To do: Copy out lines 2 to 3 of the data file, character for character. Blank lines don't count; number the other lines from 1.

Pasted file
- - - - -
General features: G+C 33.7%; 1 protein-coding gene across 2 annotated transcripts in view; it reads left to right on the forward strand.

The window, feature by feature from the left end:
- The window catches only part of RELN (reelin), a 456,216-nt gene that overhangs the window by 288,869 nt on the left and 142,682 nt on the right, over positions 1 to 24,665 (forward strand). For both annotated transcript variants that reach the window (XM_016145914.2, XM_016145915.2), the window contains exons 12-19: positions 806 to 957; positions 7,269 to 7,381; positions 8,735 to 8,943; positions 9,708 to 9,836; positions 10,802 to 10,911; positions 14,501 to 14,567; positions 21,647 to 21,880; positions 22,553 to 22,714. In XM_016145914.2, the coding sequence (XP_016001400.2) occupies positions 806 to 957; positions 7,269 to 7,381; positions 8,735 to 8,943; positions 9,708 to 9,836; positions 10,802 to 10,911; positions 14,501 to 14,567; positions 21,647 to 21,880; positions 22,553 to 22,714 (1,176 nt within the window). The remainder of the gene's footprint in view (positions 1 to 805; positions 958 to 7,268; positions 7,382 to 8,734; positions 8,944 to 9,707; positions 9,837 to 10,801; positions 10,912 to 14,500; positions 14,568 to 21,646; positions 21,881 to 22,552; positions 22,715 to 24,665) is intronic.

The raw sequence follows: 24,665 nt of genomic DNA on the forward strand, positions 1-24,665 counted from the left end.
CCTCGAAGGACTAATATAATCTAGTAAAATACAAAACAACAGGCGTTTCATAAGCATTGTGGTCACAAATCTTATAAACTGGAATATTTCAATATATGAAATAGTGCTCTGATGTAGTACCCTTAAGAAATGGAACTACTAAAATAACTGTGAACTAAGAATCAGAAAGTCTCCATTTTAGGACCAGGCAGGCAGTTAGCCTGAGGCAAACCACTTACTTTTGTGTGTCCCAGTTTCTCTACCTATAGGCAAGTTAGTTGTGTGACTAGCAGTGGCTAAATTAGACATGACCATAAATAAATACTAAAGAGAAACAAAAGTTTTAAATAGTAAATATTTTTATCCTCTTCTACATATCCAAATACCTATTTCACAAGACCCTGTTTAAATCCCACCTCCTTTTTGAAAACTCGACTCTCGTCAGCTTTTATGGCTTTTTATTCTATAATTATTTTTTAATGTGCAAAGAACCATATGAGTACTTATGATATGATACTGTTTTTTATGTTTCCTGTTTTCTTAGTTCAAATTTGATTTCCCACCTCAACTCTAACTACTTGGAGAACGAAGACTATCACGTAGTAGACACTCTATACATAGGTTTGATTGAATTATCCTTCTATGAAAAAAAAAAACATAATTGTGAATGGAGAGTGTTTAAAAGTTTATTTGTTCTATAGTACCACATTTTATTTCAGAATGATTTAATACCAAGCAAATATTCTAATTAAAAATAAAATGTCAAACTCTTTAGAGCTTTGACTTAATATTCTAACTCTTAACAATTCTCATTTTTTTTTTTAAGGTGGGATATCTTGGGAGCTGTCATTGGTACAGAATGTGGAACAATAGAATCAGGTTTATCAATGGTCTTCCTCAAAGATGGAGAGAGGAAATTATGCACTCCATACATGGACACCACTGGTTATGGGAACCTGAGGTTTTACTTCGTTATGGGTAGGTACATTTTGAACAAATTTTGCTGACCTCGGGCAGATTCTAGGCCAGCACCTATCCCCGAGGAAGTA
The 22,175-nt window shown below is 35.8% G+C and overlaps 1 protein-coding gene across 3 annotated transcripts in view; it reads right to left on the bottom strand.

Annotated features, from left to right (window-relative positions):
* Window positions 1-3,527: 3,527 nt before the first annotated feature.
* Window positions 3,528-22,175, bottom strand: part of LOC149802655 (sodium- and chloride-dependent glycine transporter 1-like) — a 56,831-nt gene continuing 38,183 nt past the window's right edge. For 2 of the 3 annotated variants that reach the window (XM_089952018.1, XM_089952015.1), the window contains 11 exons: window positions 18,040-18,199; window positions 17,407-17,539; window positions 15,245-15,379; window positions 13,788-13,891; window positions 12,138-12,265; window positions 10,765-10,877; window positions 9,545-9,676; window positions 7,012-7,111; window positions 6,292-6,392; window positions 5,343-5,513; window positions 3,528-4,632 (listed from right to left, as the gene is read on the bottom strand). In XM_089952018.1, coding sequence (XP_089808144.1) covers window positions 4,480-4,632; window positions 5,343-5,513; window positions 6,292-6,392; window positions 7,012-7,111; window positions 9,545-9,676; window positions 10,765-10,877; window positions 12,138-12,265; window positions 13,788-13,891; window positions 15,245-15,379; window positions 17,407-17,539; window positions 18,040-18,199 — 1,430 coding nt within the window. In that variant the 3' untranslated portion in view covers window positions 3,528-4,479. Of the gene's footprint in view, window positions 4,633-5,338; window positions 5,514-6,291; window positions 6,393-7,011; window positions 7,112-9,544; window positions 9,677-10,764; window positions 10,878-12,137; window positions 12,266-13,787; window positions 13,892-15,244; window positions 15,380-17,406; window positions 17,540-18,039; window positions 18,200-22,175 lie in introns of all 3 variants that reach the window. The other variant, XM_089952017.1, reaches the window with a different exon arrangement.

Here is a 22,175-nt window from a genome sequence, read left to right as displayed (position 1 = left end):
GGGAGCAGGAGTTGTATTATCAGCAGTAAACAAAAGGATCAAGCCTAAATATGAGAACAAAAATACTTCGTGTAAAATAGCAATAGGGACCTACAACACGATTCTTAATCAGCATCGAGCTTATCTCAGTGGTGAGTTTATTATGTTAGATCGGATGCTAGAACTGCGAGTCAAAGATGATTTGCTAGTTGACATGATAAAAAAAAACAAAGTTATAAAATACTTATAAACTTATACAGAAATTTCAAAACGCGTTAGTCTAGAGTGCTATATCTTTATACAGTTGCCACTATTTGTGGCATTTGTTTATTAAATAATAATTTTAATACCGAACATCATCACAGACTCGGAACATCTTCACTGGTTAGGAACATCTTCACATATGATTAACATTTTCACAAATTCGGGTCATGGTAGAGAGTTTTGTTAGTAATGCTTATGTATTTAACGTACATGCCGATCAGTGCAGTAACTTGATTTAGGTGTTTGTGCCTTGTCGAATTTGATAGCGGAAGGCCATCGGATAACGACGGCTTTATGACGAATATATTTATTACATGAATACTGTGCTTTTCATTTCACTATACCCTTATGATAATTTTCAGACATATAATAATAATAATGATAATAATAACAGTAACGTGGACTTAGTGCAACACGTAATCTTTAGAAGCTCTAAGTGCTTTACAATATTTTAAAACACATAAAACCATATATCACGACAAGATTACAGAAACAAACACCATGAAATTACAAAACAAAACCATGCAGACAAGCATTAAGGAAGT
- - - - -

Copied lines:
The window, feature by feature from the left end:
- The window catches only part of RELN (reelin), a 456,216-nt gene that overhangs the window by 288,869 nt on the left and 142,682 nt on the right, over positions 1 to 24,665 (forward strand). For both annotated transcript variants that reach the window (XM_016145914.2, XM_016145915.2), the window contains exons 12-19: positions 806 to 957; positions 7,269 to 7,381; positions 8,735 to 8,943; positions 9,708 to 9,836; positions 10,802 to 10,911; positions 14,501 to 14,567; positions 21,647 to 21,880; positions 22,553 to 22,714. In XM_016145914.2, the coding sequence (XP_016001400.2) occupies positions 806 to 957; positions 7,269 to 7,381; positions 8,735 to 8,943; positions 9,708 to 9,836; positions 10,802 to 10,911; positions 14,501 to 14,567; positions 21,647 to 21,880; positions 22,553 to 22,714 (1,176 nt within the window). The remainder of the gene's footprint in view (positions 1 to 805; positions 958 to 7,268; positions 7,382 to 8,734; positions 8,944 to 9,707; positions 9,837 to 10,801; positions 10,912 to 14,500; positions 14,568 to 21,646; positions 21,881 to 22,552; positions 22,715 to 24,665) is intronic.